Notable fixes that fall in Microsoft’s “important” category affect the Windows IKE Extension cryptographic key-exchange component of Windows, a pair of Security Feature Bypass bugs affecting Windows Defender’s Application Control and Credential Guard features, and EoPs affecting the Windows Common Log File System Driver and Event Tracing.
Here are just a few of the updates that caught our eye this month, either because they have higher than average potential to be abused, or because they fix an out-of-the-ordinary software package.
Open Source cURL RCE (or is it?)
The cURL command-line tool is one of the most widely-used data collection utilities on any platform, let alone on Windows. The tool is available on a wide variety of platforms, from the defunct BeOS to Windows, commonly used to retrieve web-based information or interact with web-based APIs. It’s such a useful tool that Microsoft includes a version of it with at least some builds of Windows 10. It’s actually unclear why Microsoft decided to characterize a vulnerability that would permit an attacker to MITM cURL and inject modified information into a TLS connection as remote code execution. According to the cURL website, the tool has fixed 42 security-related problems since the version 7.55.0 copy I found on my fresh install of Windows 10 version 21H1, so this seems like a long-overdue update.
Security Feature Bypasses in Windows Defender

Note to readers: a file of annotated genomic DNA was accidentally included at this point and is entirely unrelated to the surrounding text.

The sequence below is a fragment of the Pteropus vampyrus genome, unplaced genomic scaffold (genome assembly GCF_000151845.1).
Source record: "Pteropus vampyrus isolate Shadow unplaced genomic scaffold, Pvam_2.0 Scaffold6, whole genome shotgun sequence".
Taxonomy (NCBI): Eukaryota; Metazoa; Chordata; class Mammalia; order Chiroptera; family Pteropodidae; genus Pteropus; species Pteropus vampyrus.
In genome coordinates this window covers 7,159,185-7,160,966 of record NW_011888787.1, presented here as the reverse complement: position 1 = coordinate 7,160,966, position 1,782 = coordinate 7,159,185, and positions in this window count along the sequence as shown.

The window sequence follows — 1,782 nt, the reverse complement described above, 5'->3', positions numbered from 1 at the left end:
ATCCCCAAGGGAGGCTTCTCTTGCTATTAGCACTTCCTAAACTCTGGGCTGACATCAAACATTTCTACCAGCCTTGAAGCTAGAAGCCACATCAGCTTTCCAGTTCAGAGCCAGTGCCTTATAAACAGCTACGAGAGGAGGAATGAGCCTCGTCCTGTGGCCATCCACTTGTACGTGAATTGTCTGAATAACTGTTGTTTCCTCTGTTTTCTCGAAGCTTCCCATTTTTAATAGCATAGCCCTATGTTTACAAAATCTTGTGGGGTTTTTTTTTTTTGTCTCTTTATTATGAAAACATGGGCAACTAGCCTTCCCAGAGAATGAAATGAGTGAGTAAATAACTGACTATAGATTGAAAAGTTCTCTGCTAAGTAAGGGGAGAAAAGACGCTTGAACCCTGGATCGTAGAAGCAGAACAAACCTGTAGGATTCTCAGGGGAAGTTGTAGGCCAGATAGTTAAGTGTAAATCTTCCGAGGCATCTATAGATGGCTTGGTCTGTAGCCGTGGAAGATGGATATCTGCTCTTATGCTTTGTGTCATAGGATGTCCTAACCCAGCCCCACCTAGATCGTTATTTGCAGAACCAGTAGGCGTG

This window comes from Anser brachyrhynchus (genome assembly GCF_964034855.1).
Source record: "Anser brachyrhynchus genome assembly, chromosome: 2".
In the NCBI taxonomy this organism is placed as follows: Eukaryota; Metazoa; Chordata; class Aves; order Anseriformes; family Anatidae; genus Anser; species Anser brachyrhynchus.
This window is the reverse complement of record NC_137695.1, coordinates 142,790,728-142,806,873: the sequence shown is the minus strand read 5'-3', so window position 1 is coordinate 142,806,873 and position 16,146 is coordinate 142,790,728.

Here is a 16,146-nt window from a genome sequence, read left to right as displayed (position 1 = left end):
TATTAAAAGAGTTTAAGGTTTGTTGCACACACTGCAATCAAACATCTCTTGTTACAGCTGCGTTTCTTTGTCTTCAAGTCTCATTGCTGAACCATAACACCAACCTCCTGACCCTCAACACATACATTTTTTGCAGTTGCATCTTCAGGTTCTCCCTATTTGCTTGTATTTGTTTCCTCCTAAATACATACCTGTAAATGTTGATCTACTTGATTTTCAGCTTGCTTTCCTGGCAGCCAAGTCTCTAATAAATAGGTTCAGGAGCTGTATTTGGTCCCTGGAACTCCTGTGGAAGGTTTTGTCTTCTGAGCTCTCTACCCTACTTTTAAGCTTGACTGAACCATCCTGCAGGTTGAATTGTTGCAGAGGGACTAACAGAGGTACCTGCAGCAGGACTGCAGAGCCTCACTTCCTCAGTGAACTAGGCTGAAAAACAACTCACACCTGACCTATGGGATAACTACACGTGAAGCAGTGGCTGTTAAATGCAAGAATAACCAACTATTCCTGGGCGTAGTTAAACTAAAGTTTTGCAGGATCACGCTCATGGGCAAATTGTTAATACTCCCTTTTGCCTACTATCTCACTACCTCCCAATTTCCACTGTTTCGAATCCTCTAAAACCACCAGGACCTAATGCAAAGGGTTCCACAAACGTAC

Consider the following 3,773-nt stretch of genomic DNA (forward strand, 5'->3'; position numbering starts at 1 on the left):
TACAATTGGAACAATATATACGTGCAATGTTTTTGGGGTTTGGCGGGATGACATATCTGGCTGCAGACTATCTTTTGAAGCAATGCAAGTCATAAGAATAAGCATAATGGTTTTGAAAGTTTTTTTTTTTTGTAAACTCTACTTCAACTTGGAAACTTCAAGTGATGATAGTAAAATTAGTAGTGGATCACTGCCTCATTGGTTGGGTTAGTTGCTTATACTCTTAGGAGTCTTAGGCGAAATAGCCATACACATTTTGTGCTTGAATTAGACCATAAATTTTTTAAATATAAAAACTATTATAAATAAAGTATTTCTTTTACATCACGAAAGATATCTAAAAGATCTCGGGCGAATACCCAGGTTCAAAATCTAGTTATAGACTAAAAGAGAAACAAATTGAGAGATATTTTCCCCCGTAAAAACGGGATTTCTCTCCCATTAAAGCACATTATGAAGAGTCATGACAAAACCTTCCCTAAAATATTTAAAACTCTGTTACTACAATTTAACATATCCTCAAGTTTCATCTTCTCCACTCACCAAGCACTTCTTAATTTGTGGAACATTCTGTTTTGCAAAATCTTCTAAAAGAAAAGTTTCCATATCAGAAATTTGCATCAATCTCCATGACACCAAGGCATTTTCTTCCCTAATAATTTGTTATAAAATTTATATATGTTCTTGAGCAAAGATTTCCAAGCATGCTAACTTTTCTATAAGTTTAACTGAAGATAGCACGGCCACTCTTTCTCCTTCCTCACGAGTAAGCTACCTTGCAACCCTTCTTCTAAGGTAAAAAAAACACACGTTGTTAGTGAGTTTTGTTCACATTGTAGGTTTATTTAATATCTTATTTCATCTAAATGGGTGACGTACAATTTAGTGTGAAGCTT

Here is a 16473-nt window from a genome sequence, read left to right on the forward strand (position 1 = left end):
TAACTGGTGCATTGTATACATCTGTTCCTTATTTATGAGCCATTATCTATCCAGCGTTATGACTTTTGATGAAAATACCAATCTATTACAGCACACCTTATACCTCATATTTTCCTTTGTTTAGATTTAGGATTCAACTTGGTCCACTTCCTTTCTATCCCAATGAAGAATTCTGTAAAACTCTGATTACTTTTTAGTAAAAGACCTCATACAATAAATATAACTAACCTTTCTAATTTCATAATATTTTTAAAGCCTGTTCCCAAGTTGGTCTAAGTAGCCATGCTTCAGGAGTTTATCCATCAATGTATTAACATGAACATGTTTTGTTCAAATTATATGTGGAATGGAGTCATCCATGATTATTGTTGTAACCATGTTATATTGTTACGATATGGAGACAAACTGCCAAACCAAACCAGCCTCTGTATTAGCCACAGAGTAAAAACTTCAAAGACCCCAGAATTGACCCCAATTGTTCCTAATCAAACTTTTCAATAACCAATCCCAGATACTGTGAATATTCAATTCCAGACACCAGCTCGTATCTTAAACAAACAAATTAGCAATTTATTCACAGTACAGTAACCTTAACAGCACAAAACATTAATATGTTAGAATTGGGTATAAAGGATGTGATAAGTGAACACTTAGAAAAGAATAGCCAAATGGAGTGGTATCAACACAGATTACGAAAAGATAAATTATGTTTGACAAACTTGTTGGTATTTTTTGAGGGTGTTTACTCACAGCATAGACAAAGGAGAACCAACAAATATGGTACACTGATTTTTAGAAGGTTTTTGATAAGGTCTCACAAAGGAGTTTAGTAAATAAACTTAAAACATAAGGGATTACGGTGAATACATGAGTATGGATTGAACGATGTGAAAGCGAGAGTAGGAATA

The bugs affecting Windows Defender focus on two important features of the product: Credential Guard and Application Control. Credential Guard prevents malware from stealing passwords from common saved-password storage locations, while Application Control restricts which programs can run in the Windows kernel. Credential Guard runs in most versions of Windows 10 and 11, but Application Control (WDAC) is only available in specific versions of Windows. Needless to say, a bypass of either of these security features in a tool designed to keep a computer safe from just this kind of bypass would be problematic.
Security Feature Bypass in Secure Boot
The Secure Boot process helps guarantee the integrity of code on the boot storage device, so any compromise of this process might permit an attacker to modify a boot drive in a way that could break the trust in its integrity. Practically speaking, an attacker could prevent the machine from booting or could add their own code to the boot process. In any case, it’s also something you wouldn’t want a malicious actor to mess around with. This patch will be available to all releases of Windows from Windows 8.1 to Windows 11.